The Imagery of Possibility by Shan Jeniah

How do you see the place where all your ideas dry up, and there seems no hope of more? What imagery might help you to accept that place, learn it, and begin to move through it?
A well waiting to refill? A puzzle with a missing piece? A mind teaser? A koan intended not to be solved, but felt and pondered? The frozen ground of winter necessary to the renaissance of spring? Something completely different?
I was humming along on my current WIP when my momentum lagged… then crashed to a stop. I couldn’t think, feel, or dream how my characters were ever going to get there from here.
I trudged along for a few days, hoping the words and ideas would flow again. That was a bust. My ideas ran dry. I had nothing to write.
I’ve been there before. Writer’s block. The ghost town of creativity….
That was before I knew how hugely the language and imagery I choose affects my approach to challenges. Through them, I claim ideas, consciously or not. And what I claim frames how I view myself, reality, and my writing.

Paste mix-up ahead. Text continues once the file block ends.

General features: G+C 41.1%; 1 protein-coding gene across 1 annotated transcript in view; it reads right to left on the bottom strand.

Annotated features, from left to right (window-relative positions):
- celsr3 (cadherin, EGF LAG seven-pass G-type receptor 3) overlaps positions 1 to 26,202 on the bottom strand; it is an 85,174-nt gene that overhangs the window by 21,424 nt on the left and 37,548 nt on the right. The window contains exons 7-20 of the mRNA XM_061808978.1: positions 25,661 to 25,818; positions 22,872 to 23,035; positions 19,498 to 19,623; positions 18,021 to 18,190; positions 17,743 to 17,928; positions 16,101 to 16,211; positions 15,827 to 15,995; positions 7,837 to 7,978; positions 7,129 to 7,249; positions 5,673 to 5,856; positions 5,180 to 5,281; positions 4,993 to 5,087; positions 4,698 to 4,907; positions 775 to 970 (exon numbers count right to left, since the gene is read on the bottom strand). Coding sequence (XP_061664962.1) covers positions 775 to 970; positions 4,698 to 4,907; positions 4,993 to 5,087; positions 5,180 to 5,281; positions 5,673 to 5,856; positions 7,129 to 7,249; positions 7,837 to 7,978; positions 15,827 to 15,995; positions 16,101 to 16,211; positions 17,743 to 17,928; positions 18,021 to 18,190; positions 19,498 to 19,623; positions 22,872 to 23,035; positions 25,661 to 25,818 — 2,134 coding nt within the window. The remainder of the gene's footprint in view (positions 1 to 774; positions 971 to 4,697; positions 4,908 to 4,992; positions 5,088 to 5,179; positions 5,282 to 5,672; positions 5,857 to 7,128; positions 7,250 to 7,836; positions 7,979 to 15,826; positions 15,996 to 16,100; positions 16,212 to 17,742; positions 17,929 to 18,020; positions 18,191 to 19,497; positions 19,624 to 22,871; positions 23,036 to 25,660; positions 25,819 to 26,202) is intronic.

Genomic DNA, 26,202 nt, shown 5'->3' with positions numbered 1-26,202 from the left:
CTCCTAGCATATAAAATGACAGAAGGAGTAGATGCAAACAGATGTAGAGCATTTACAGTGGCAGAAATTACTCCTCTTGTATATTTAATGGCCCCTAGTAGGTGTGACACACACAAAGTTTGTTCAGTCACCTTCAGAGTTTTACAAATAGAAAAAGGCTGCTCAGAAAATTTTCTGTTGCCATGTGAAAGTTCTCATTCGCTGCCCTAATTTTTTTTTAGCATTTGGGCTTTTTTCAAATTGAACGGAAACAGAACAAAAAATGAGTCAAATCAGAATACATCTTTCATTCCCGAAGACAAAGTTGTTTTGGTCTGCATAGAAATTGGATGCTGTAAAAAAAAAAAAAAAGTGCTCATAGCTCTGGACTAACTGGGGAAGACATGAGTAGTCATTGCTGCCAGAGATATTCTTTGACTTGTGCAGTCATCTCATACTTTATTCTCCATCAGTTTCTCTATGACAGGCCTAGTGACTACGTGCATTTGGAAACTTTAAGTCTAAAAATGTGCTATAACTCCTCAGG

If I claim writer’s block, I am blocked. Thwarted. Sometimes stopped so cold that I can’t move forward. I exhaust all my tricks, all my energy. Battered and bloodied, vanquished by a wall of frustration – an implacable, concrete enemy reinforced with iron beams and barbed razor wire. When I struggle against it, I end up prostrate in its ominous shadow.
Is it any wonder I can’t find the story?
I experience life most intensely through imagery and emotion. They are the soul of my writing, too. I need to feel, not an obstacle, but a challenge I could grow into. I chose to look at that place as an ebb in the flow – a pause, and nothing more.